George Gissing and the Writer’s Life

I have a good-reading-buddy who has always pressed me to read more Gissing, especially New Grub Street. Well, I have read several of Gissing’s texts and even read New Grub Street but was interrupted and didn’t finish the whole book. I keep promising myself that I will finish but now it has been too long and I will have to start at the beginning again.

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Henry Miller

Norman Mailer once said that when Henry Miller gets rolling, there is nothing like his writing: “One has to take the language back to Marlowe and Shakespeare before encountering a wealth of imagery equal in intensity.” I agree but of course in today’s fast-paced quick-gratification world, it begs the question that a wealth of imagery is prized any longer. I have bummed around the many online reading groups for more than fifteen years and it is a common complaint that an author uses too many words. What is ironic is that similar passages in other books are deemed by the same people to be poetic and beautiful writing.

I guess it’s not a secret that literary acumen is not much in demand nowadays outside of academia.

But I have to toss in an an extended quotation from Tropic of Capricorn (I’ll try to avoid those rude words Henry tends to use):

“Before I shall have become quite a man again I shall probably exist as a park, a sort of natural park in which people come to rest, to while away the time. What they say or do will be of little matter, for they will bring only their fatigue, their boredom, their hopelessness. I shall be a buffer between the white louse and the red corpuscle. I shall be a ventilator for removing the poisons accumulated through the effort to perfect that which is imperceptible. I shall be law and order as it exists in nature, as it is projected in dream. I shall be the wild park in the midst of the nightmare of perfection, the still, unshakeable dream in the midst of frenzied activity, the random shot on the white billiard table of logic, I shall know neither how to weep nor protest, but I shall know ways in absolute silence to receive and to restore. I shall make no judgments, no criticisms. Those who have had enough will come to me for reflection and meditation; those who have not had enough will die as they lived, in disorder, in desperation, in ignorance of the truth of redemption.”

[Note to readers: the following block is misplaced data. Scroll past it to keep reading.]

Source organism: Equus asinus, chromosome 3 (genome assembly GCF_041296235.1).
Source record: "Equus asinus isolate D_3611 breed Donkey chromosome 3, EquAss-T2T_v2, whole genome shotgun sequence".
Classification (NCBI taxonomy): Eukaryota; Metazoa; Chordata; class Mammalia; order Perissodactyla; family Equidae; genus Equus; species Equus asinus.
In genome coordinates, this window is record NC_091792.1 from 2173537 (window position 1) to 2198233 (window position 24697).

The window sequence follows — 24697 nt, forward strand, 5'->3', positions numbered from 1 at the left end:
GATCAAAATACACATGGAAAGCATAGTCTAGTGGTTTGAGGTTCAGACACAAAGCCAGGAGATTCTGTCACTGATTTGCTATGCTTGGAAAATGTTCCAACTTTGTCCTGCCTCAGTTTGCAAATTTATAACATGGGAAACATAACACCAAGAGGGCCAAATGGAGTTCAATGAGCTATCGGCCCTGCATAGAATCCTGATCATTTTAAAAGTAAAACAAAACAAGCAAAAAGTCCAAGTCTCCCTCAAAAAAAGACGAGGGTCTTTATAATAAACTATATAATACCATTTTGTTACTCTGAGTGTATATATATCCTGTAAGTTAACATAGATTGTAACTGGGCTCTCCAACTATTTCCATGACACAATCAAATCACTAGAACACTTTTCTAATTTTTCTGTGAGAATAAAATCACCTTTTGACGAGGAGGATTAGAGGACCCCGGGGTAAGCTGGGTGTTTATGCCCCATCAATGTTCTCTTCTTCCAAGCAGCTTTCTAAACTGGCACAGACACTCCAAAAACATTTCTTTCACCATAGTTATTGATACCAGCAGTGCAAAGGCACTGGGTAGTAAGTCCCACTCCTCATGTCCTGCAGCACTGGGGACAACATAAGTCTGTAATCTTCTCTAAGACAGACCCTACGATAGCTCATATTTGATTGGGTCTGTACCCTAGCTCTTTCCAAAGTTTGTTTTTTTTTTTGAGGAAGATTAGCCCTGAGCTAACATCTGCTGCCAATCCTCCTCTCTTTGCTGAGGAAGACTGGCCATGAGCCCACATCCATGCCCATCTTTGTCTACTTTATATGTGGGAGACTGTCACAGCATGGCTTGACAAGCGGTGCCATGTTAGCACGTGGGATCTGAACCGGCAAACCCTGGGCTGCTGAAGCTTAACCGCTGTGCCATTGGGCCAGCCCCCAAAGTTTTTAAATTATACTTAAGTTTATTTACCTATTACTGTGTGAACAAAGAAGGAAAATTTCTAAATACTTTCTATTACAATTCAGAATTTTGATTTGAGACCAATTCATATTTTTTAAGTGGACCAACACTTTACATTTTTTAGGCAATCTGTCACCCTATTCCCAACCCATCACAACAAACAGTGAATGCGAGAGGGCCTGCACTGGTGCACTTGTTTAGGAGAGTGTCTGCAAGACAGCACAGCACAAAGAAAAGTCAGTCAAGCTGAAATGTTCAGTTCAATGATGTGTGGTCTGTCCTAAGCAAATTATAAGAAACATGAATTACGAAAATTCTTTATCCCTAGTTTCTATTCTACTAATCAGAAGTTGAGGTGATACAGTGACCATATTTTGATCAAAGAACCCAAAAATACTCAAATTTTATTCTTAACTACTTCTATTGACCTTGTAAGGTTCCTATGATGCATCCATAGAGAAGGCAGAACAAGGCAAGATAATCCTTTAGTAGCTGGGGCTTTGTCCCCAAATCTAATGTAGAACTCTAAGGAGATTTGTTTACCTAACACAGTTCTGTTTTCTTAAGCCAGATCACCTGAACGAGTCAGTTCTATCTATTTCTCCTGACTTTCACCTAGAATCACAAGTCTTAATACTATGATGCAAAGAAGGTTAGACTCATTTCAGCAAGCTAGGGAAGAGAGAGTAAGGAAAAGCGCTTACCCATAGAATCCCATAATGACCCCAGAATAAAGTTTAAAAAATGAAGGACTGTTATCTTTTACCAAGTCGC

If you read Tropic of Capricorn you will realize that this is just a snippet from a long section where Henry Miller is really rolling.

This reminds me of a session at the Hungry I back in the 1960s. Along with the improve, Mort Saul did his nightly reading of the news and discussion of the human condition. I remember him adding to Thoreau’s lives of quiet desperation by suggesting that women are on this world to syphon off some of the anger and poison of the day and to keep their men from going totally insane. Sort of a sexist remark, but not too bad considering the time it was offered. I miss Mort Saul: is he still alive?